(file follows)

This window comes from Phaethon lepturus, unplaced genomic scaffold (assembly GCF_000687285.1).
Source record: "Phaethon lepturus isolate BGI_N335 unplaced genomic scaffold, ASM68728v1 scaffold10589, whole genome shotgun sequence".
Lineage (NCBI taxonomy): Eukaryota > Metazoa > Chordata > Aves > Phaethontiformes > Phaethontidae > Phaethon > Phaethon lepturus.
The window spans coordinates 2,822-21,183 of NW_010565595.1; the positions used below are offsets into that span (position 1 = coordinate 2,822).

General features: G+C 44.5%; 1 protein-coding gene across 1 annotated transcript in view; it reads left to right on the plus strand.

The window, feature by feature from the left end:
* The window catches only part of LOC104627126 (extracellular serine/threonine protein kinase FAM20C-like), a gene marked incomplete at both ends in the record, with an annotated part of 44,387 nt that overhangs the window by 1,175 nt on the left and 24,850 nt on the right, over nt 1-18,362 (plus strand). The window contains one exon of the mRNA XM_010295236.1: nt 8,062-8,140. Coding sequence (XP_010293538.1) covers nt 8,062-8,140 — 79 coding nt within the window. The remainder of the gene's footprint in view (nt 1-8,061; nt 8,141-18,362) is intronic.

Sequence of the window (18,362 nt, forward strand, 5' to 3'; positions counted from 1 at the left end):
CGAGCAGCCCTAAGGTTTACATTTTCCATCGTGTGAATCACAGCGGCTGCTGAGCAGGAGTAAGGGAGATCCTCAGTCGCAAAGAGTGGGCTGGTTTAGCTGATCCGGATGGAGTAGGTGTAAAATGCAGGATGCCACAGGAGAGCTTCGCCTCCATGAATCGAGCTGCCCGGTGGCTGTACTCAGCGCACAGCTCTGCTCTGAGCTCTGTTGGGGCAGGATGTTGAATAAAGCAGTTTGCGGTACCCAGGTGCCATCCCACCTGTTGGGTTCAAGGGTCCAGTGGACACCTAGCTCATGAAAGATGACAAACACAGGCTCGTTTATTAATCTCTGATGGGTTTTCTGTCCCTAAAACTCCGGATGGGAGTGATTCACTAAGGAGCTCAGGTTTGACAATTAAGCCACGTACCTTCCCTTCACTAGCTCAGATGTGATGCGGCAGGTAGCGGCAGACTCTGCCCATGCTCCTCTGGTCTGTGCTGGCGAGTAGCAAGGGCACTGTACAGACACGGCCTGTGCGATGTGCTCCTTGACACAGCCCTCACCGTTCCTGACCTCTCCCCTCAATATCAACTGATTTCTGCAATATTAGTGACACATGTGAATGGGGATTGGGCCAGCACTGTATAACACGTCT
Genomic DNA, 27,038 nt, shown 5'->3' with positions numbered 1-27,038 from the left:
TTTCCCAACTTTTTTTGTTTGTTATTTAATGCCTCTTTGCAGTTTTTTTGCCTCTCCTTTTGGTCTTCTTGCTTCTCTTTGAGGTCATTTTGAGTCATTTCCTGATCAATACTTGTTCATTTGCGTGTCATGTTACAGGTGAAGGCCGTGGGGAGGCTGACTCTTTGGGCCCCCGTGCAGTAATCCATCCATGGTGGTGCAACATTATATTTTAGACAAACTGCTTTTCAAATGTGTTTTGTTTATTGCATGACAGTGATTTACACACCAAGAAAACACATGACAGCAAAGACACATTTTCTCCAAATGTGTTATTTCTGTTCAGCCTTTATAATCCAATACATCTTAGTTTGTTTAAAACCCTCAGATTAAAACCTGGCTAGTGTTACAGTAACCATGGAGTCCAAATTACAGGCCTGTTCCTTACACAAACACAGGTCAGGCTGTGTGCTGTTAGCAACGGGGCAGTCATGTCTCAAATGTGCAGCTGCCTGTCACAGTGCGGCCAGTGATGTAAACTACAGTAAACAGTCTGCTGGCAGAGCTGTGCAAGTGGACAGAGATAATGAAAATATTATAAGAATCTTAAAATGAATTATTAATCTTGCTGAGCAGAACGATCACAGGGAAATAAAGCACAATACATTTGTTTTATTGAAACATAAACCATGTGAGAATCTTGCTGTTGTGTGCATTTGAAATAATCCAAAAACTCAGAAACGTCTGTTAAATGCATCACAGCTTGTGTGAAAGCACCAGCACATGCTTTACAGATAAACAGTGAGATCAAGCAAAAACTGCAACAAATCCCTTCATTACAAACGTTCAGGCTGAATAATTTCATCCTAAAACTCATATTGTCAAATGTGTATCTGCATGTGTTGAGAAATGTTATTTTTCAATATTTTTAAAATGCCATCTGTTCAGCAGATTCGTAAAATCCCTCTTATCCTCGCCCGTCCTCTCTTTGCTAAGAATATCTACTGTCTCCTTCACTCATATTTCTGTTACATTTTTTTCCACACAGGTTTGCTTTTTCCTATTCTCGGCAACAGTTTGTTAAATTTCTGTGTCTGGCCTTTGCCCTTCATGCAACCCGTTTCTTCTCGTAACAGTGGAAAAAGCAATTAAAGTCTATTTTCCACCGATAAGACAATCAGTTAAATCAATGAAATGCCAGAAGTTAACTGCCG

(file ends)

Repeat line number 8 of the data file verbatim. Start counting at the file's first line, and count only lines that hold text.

Sequence of the window (18,362 nt, forward strand, 5' to 3'; positions counted from 1 at the left end):